Two University of Strathclyde researchers have gained funding for projects with partners in South Korea, through grants from the Royal Society of Edinburgh (RSE).
Dr Fiona Murphy, of Strathclyde Institute of Pharmacy and Biomedical Sciences, and Professor Pieter de Wilde, of the University’s Department of Architecture, have been awarded the funding to work with partners at Pohang University of Science and Technology and Seoul National University.
They are among 17 researchers at Scottish universities to receive grants from RSE’s SAPHIRE (Scotland Asia Partnerships Higher Education Research) Fund. Nearly £150,000 has been awarded for research with partners in nations including Australia, India, Japan, Pakistan and Singapore.
“SAPHIRE has awarded funding to projects focused on environmental issues and climate change, with the key themes of: clean energy and environment, including animal welfare; digital, physics, space and advanced manufacturing; health, and sustainable cities and urbanisation.”
Dr Murphy’s grant will enable her to make a knowledge exchange visit to the laboratory of Dr Sungjune Jung at Pohang, to investigate the bioprinting of sophisticated lung models, which would reduce reliance on in vivo models for toxicity testing.
She said: “My research focuses on identifying human health hazards posed by inhalation of particles in the air, in particular nanomaterials. These are a novel new class of particles, which are one-thousandth the width of human hair, with exciting applications in a wide variety of industries such as electronics, textiles, construction and medical devices.
“The increased use of nanomaterials has, however, raised concerns over unintentional consequences for human and environmental health. Therefore, the potential toxicity of new nanomaterials needs to be assessed.
“Dr Sungjune Jung has generated a robust and reliable model of the lung structure using state-of-the-art bioprinting approaches. However, the applicability of this model for the hazard assessment of inhalable particles and nanomaterials has not yet been tested.
“This project aims to tackle a currently unmet need in toxicology and promote new ethical and sustainable methods for the hazard assessment of novel materials, which will be successfully achieved through continued collaboration between researchers at each institute.”
Professor De Wilde will work on his project with Professor Cheol-Soo Park of Seoul National University. Both researchers explore the use of computer simulation for the design and operation of energy-efficient, zero-caron buildings and cities.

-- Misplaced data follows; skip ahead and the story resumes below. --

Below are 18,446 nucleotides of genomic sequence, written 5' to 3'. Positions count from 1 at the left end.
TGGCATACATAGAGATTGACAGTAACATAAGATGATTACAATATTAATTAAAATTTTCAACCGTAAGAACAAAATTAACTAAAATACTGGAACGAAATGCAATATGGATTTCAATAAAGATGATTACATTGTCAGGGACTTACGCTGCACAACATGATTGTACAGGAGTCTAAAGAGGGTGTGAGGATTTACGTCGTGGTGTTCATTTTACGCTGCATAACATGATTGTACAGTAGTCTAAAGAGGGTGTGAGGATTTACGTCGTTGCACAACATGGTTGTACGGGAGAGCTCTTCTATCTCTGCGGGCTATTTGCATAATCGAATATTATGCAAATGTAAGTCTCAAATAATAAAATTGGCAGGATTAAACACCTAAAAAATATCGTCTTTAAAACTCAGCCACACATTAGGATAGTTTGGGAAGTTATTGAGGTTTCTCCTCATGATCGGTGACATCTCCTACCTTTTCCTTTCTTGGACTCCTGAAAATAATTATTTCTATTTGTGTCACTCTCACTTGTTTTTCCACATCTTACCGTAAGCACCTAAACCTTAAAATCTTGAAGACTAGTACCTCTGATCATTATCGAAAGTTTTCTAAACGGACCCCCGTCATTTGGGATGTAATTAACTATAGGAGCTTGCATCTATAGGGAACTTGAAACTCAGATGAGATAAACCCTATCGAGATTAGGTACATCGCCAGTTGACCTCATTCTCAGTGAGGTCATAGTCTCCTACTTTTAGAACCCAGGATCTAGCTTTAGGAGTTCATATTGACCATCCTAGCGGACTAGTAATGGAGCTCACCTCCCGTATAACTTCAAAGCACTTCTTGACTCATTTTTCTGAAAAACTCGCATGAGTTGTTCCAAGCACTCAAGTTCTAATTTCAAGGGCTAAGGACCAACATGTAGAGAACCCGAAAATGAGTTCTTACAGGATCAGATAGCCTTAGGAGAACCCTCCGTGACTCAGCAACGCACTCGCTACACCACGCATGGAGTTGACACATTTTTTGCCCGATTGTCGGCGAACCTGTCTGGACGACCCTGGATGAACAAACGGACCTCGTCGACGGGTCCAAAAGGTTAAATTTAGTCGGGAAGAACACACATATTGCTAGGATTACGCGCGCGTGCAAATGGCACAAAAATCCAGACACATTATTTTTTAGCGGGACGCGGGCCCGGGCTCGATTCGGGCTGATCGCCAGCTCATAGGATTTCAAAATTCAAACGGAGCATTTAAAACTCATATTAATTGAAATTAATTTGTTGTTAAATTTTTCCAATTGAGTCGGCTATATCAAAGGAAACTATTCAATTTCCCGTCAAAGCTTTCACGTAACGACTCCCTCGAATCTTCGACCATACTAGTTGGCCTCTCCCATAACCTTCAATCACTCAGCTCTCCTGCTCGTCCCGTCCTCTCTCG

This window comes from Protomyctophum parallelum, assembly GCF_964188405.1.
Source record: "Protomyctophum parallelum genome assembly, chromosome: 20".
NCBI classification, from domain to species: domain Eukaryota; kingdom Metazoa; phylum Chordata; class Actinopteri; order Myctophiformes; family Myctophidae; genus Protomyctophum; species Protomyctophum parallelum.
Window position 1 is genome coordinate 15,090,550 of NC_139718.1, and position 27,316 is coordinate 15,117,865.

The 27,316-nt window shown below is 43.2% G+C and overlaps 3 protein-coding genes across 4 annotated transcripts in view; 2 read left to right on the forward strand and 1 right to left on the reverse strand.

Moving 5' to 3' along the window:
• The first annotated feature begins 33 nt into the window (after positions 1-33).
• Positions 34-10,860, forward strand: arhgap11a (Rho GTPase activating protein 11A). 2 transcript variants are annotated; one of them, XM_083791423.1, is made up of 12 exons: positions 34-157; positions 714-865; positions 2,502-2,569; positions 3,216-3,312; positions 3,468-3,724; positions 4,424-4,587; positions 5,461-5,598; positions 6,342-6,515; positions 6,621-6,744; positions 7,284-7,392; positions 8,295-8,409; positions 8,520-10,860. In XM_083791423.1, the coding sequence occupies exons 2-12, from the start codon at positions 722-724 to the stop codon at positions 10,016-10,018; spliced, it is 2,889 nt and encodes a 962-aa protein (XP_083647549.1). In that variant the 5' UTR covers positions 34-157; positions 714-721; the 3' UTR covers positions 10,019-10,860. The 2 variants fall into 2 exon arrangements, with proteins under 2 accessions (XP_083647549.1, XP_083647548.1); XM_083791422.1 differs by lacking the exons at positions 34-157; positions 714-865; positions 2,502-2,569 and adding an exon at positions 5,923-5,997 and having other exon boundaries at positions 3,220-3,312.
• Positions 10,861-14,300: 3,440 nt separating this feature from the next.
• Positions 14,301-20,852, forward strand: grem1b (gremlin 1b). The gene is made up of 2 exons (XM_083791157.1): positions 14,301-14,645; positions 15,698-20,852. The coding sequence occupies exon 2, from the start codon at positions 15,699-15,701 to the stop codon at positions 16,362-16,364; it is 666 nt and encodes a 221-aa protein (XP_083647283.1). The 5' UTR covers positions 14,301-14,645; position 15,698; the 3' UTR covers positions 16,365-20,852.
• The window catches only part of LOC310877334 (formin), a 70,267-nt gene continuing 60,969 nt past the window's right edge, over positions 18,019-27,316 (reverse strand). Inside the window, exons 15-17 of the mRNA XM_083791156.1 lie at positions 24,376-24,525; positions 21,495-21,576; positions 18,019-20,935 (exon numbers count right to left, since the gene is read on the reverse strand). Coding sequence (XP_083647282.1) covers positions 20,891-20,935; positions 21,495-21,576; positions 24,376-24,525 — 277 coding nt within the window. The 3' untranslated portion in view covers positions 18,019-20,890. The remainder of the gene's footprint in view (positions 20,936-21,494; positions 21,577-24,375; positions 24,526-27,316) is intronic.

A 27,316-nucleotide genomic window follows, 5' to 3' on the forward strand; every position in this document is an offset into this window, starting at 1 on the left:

Professor De Wilde said: “Building occupant behaviour is known to be an important factor that drives building energy use and associated carbon emissions. It is generally known that some buildings allow only minimal behavioural intervention, such as on/off control of lights.
“Other buildings offer a much higher degree of intervention, for instance through temperature set-point and ventilation fan speed control, the opening and closing of windows and blind operation.
“However, to date these constraints have not been captured explicitly and correlated with observed occupant behaviour and building performance. In this project, we aim to explore the question of whether we can quantify the degree of freedom that buildings, through their technical systems and operational constraints, allow their occupants to modify their behaviour.
“Our study, which explores buildings in Scotland and South Korea, should allow us to scan across a wide range of buildings. The Scottish set will capture a building tradition that often relies on hydronic heating and natural ventilation, while the South Korean set tends more towards electric systems and air conditioning.”
Scottish International Development Minister Neil Gray said: “The SAPHIRE scheme is funded by the Scottish Government to enhance educational collaboration between some of Scotland and Asia’s most prestigious universities and projects like these will support our goals in the transition to net zero and building a healthier, wealthier, fairer Scotland.”
Professor Charles WJ Withers, RSE’s Research Awards Convener, said: “This is the largest cohort of researchers that has been supported through the SAPHIRE Fund: a scheme which encourages international collaboration to address crucial environmental issues.
“On behalf of the RSE, I offer my congratulations to these leading researchers and their international colleagues and look forward to following the outcomes of their exciting work.”